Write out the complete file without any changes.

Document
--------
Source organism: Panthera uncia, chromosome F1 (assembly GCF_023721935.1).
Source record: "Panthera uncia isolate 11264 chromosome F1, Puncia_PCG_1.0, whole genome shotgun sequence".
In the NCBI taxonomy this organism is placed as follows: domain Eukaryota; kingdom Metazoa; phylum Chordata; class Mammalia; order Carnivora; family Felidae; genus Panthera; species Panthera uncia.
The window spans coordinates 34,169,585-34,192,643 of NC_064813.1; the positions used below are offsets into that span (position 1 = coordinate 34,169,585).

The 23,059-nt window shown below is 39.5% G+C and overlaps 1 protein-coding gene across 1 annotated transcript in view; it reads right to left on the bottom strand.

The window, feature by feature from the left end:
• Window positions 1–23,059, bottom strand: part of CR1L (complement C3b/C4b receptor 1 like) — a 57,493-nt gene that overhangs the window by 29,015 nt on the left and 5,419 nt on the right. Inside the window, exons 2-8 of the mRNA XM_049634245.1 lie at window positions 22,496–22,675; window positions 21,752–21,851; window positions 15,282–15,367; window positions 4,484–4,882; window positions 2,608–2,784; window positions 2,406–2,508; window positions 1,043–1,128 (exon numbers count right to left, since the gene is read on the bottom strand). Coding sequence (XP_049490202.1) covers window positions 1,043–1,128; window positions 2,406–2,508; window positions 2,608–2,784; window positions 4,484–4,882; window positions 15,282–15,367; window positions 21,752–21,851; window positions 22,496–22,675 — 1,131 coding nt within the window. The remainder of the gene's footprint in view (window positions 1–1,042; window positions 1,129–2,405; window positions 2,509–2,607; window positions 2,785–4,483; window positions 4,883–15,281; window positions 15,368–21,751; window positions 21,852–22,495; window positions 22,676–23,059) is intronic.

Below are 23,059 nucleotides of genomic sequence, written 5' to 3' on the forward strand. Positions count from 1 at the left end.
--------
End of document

Source organism: Panthera uncia, chromosome F1 (assembly GCF_023721935.1).
Source record: "Panthera uncia isolate 11264 chromosome F1, Puncia_PCG_1.0, whole genome shotgun sequence".
In the NCBI taxonomy this organism is placed as follows: domain Eukaryota; kingdom Metazoa; phylum Chordata; class Mammalia; order Carnivora; family Felidae; genus Panthera; species Panthera uncia.
The window spans coordinates 34,169,585-34,192,643 of NC_064813.1; the positions used below are offsets into that span (position 1 = coordinate 34,169,585).

The 23,059-nt window shown below is 39.5% G+C and overlaps 1 protein-coding gene across 1 annotated transcript in view; it reads right to left on the bottom strand.

The window, feature by feature from the left end:
• Window positions 1–23,059, bottom strand: part of CR1L (complement C3b/C4b receptor 1 like) — a 57,493-nt gene that overhangs the window by 29,015 nt on the left and 5,419 nt on the right. Inside the window, exons 2-8 of the mRNA XM_049634245.1 lie at window positions 22,496–22,675; window positions 21,752–21,851; window positions 15,282–15,367; window positions 4,484–4,882; window positions 2,608–2,784; window positions 2,406–2,508; window positions 1,043–1,128 (exon numbers count right to left, since the gene is read on the bottom strand). Coding sequence (XP_049490202.1) covers window positions 1,043–1,128; window positions 2,406–2,508; window positions 2,608–2,784; window positions 4,484–4,882; window positions 15,282–15,367; window positions 21,752–21,851; window positions 22,496–22,675 — 1,131 coding nt within the window. The remainder of the gene's footprint in view (window positions 1–1,042; window positions 1,129–2,405; window positions 2,509–2,607; window positions 2,785–4,483; window positions 4,883–15,281; window positions 15,368–21,751; window positions 21,852–22,495; window positions 22,676–23,059) is intronic.

Below are 23,059 nucleotides of genomic sequence, written 5' to 3' on the forward strand. Positions count from 1 at the left end.